Pessac-Léognan has become a dynamic force among the Bordeaux appellations, despite only being around for 30 years. Read a history of the area, plus fresh reviews of how the early vintages taste now.
If you ever wonder about the human element in the creation of France’s appellation system, step into the history of Pessac-Léognan.
Today one of the most dynamic parts of Bordeaux, easily producing some of the best red and white wines in the whole of France, its birth was a long drawn-out affair that had moments of high drama intercut with years of inaction, and no small influence of a few key personalities.
Celebrating its 30th anniversary in 2017, the appellation may never have been created if it wasn’t for two men.
The first was Pierre Seiglan, who back in the spring of 1964 was owner of Château St-Jérome in the southern Graves, and an active member of the local syndicate (he later became its president).
During the annual winemaker meeting, he made his hostility towards owners in the northern part of the appellation plainly felt, and the falling-out led, in a few months, to the establishment of a separate wine syndicate for what was known as ‘Haute’ Graves.
Scroll down for Anson’s top picks from Pessac, then and now…
This new association immediately sent a request to the French body responsible for appellations, the INAO (Institut National de l’Origine et de la Qualité), for its appellation, but it would take the considerable determination of a second man, André Lurton, to finally see it happen 23 years later.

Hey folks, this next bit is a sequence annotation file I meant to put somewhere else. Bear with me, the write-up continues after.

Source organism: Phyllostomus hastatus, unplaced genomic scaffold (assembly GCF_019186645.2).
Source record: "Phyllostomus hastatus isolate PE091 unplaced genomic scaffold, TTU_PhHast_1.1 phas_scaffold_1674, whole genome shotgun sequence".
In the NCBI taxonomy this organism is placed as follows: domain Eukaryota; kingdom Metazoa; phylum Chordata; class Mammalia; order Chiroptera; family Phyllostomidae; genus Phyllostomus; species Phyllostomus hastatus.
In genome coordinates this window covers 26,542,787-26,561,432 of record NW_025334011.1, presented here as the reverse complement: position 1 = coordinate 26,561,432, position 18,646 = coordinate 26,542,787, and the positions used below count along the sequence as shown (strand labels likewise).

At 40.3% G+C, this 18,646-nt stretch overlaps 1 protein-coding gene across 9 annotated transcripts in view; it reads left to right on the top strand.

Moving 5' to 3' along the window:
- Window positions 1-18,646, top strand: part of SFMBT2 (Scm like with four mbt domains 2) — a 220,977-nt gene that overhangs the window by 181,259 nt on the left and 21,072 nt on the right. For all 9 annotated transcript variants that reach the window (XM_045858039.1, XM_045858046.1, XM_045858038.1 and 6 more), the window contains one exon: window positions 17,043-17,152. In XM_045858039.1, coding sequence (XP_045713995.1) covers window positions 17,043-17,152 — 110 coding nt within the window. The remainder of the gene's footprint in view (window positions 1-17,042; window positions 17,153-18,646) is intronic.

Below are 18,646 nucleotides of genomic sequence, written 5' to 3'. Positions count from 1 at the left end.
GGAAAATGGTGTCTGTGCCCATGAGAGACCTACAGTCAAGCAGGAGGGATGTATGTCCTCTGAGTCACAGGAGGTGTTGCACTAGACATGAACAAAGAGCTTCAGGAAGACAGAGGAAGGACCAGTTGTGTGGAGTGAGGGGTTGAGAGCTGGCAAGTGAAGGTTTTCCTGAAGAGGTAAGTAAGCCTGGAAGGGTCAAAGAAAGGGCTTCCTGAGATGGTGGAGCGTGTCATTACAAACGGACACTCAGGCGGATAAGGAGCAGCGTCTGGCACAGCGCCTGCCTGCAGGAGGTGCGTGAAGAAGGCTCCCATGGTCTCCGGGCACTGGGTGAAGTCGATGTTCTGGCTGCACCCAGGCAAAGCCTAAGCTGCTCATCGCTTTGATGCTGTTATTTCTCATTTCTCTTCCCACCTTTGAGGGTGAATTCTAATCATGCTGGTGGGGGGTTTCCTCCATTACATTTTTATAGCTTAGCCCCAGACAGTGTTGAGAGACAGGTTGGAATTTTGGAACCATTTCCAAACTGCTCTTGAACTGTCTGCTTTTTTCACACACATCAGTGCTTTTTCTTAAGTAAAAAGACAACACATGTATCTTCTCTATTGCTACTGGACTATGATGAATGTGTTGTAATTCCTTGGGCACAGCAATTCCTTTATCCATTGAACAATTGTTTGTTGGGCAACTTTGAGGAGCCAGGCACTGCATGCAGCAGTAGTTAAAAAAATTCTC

The Syndicate Viticole des Hautes Graves de Bordeaux breaks off from the main Syndicate de Graves, although some winemakers from the southern section also join its ranks. Its first action was to send a request for a separate AC to the French appellations’ authority, the INAO
André Lurton arrives at the syndicate after buying Château La Louvière
Pierre Perromat, president of the INAO, begins looking into creation of AC Hautes-Graves de Bordeaux, but things stall for the next decade
André Lurton becomes president of the Syndicat Viticole des Hautes Graves de Bordeaux
The question of the new AC is relaunched by the INAO, and various conciliatory meetings are organised between north and south Graves
To overcome the issue of having winemakers from the southern Graves in the syndicate, it is reworked to become a precise geographic region. This becomes the Syndicat Viticole de Pessac et Léognan. Its members remain within the overall Syndicat Viticole des Graves et Graves Supérieures, where they account for just six out of 42 seats on the board
The INAO recommends the creation of Graves Pessac and Graves Léognan, two geographic indications that would be allowed on the label for the relevant estates
Believing that this compromise doesn’t go far enough, the six members of the Syndicat Viticole de Pessac et Léognan resign from the Syndicat Viticole des Graves et Graves Supérieures. This brings events to a head
The INAO agrees to the creation of the new AC for the 1987 vintage for whites and the 1986 for reds
The creation of AC Pessac-Léognan (no longer Pessac et Léognan) is published in the government’s Journal Officiel. It includes wines produced in the 10 communes of Mérignac, Villenave d’Ornon, Pessac, Cadaujac, Talence, Léognan, Gradignan, Martillac, Canéjan and St-Médard-d’Eyrans, following a geological study by geologist Pierre Becheler
Château La Mission Haut-Brion holds a celebration dinner, with 300 guests
See Anson’s top picks from Pessac, then and now…